The film works better if viewed less as a specific expose of how police handle sexual assault cases and more as a metaphor for the process of what’s needed for citizens to hold their governments accountable.  The dysfunction going on at the Ebbing sheriff’s office plainly runs deeper than their handling of this one case and Mildred makes it clear throughout the movie that in addition to her anger that no arrests have been made in her daughter’s case she also frequently points out that the deputies spend their time harassing African Americans and is in general need of reform but no one seems to do anything simply because the like Willoughby and never seem to think to challenge him either out of some kind of courtesy or fear.  The film suggests that sometimes “good” people need to be exposed in order to make needed change happen and that this kind of protest often involves sacrifice and determination and that there’s no guaranty of accomplishing what you set out to do.  The film is also interested in the possibility of improving certain people and reconciling them to a certain side, which is where it perhaps runs into trouble.  There’s a redemption arc here for one of the characters which is going to be a bit of a hard sell for a lot of people.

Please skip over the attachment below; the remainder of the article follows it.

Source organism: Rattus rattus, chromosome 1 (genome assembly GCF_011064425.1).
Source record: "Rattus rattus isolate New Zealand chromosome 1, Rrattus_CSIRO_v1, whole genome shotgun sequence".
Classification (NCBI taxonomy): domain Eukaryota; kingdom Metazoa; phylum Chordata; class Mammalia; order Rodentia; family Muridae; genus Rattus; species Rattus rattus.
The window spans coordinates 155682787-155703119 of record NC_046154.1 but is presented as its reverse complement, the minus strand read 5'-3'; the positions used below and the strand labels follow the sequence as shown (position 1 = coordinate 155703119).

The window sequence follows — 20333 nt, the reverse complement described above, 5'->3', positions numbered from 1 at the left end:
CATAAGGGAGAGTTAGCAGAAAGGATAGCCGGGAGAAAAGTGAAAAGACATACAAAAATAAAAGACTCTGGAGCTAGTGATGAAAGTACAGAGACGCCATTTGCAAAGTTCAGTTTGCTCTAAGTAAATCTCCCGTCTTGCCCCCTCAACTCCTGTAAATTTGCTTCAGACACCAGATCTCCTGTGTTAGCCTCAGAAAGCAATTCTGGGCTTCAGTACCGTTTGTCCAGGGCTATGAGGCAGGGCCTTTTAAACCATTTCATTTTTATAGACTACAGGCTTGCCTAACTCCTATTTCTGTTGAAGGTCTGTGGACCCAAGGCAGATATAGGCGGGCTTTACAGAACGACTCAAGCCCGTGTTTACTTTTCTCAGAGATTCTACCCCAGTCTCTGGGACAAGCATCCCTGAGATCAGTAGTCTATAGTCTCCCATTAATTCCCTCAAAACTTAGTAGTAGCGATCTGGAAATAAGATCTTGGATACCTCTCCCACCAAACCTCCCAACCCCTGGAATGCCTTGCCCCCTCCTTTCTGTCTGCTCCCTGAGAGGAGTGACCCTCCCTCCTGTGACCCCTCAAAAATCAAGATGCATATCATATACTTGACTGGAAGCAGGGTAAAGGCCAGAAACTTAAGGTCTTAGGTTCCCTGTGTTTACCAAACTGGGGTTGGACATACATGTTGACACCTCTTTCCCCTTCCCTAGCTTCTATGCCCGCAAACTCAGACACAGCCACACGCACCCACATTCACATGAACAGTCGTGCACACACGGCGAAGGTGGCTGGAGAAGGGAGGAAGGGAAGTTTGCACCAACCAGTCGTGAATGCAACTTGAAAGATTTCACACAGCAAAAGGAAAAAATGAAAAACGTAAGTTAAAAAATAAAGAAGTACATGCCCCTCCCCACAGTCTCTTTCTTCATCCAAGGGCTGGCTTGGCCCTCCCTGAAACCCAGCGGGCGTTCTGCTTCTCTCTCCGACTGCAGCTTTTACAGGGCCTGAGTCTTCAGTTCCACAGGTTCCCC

This should not, however, be mistaken for some dry take on civil action, it is still a Martin McDonagh film with all of the irreverence that this implies.  Much of the film’s entertainment value comes from it the cleverly biting and often politically incorrect lines that McDonagh puts in Mildred’s mouth as well as Dixon’s shameless incompetence.  If you’ve watched the red band trailer for the film or you’ve seen other movies by McDonagh or his brother John Michael McDonagh you probably know what to expect from the movie’s humor and it’s brought to life very well by the cast, who adeptly manage to strike the right balance between serious naturalism and heightened comedy.  I would caution people that this isn’t necessarily a laugh a minute comedy so much as a dark story with frequent moments of piercing wit.  The film also loses some steam in its second half when the shtick starts to wear off a bit and that somewhat questionable redemption arc starts to kick in.  That McDonagh is a playwright originally becomes clear as the movie goes on.  It’s not that if feels locationally condensed or conspicuously talky but the themes all present themselves and the plotlines all come together in a way that feels self-contained in a way that a stage play would.  Still, it’s a bold piece of work for the most part which finds a unique way to present its themes and is for the most part well worth seeing.